4. Communicate Often
Update employees regularly to share victories and address pending issues. When employees are communicated with frequently, they are more likely to support the change for the long-term. Information can and should also be repeated (through multiple channels), as research shows that most people have to hear something several times before they fully process the message.
5. Use Multiple Communication Channels
Some organizations make the mistake of using only one vehicle, such as e-mail or signage, to communicate changes. Considering not every employee digests information the same way, and that there are so many options to choose from, organizations that leverage a multi-channel approach ― combining email, intranet, social chat rooms, newsletters, presentations, face-to-face meetings, conference calls, etc. ― have more success.
6. Prepare Spokespeople
Leadership does not only need to understand how to explain the transformation, they need to understand when they should and should not be the ones to speak about it. They need to know how to keep things positive. They also need to be able to drill down and explain what change means to various audiences. Keeping them in sync is critical.
7. Test Your Communications
It is often useful to test out messaging on a subset of stakeholders, especially when there’s time to do so. Testing can be done through focus groups, employee surveys, or a more informal round-table where individuals can practice delivering the message and get first-hand feedback.
8. Provide Ample Opportunities to Share Feedback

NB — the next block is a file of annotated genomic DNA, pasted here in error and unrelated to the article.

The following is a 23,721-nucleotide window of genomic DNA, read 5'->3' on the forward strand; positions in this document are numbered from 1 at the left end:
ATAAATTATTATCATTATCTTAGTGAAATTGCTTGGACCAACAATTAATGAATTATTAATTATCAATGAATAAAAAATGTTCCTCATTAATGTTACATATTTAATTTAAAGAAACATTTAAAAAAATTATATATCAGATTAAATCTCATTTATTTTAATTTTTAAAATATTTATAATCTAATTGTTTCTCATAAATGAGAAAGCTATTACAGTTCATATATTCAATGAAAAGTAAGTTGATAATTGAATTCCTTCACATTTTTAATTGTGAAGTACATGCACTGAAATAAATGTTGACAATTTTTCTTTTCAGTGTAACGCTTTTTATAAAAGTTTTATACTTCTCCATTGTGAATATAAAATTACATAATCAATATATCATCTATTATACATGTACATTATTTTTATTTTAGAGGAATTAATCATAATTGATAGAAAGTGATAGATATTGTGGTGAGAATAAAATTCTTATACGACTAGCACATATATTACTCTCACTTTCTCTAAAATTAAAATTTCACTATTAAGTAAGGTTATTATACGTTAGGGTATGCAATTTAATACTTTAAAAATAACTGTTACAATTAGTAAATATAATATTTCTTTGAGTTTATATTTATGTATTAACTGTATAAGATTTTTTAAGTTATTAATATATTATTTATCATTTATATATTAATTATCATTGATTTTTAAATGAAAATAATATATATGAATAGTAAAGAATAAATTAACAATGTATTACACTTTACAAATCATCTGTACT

Giving employees multiple opportunities to share concerns, ask questions, and offer ideas is crucial to the process. The more two-way communication is made a priority, the better the organization can keep its finger on the pulse of what future communications need to include to meet the needs of the audience.
9. Make Change Part of Day-To-Day Work
To get employees to fully embrace change, a management system, like Kaufman Global’s Lean Daily Management System® (LDMS®), should be put into place to drive day-to-day focus. LDMS helps visualize activities and promote active communication about the work of individual teams every day. It:
- Supports and reinforces clarity of purpose at all levels of the organization;
- Builds continuous improvement and disciplined execution into day-to-day work;
- Involves and develops people;
- Creates a culture of collaboration and accountability.
10. Become a Role Model
People judge the performance of leaders not by what they say but by what they do. Employees will watch closely to determine how leadership is feeling about the change and will draw their own conclusions based on that behavior. Leaders should:
- Convey that they are personally committed to the changes by active participation and sponsorship;
- Be open to discussion with employees regarding the changes;
- Express confidence in the team’s ability to make it through the changes;
- Seek and incorporate input to make the changes work.